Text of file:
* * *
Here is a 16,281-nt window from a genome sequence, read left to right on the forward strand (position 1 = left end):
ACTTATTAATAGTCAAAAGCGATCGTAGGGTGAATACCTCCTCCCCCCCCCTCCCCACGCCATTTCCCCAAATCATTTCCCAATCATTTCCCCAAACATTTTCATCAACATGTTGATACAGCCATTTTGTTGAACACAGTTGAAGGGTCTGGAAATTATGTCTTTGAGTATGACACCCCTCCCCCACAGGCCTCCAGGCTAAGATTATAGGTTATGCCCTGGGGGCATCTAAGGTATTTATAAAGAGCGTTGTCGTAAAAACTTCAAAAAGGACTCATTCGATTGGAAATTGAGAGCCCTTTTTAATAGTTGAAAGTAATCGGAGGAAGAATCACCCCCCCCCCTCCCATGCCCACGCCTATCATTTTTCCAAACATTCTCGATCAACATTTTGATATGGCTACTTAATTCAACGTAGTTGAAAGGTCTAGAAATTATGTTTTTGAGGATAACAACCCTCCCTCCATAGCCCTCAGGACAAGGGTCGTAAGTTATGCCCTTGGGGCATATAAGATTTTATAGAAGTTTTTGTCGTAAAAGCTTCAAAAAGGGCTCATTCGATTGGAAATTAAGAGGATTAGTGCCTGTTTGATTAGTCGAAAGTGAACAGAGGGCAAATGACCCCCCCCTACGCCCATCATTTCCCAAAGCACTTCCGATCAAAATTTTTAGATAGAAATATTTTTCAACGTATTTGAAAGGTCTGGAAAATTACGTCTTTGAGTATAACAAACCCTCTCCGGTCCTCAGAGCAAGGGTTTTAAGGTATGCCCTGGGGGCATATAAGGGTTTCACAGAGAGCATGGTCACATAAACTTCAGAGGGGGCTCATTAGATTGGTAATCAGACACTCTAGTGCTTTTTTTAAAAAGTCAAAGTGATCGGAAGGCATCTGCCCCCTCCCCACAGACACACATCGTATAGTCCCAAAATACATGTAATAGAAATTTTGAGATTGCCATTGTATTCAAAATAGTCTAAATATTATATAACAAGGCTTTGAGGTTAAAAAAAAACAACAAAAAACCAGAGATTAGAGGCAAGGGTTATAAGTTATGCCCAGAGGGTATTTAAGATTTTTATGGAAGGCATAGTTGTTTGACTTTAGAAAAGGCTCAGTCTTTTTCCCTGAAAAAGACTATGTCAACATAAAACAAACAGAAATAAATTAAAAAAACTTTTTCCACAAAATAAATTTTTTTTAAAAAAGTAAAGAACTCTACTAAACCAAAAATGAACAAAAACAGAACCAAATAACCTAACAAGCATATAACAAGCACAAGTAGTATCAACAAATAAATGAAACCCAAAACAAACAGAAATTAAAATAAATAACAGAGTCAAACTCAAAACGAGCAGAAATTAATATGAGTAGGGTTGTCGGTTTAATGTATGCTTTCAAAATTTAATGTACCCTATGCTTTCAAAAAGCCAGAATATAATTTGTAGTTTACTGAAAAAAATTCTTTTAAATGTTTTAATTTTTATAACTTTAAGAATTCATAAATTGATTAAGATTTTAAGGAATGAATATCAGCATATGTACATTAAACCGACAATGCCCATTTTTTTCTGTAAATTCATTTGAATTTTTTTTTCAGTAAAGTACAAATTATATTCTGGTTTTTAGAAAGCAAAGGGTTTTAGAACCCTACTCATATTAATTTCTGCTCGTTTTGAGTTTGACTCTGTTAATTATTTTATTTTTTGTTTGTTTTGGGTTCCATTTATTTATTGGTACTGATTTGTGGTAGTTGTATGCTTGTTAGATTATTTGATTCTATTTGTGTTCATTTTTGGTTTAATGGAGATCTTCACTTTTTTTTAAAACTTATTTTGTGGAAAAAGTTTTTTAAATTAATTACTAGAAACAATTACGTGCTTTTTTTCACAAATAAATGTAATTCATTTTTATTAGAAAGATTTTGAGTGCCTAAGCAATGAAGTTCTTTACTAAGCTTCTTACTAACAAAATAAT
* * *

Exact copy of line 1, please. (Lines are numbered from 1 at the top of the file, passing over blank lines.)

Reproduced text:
Here is a 16,281-nt window from a genome sequence, read left to right on the forward strand (position 1 = left end):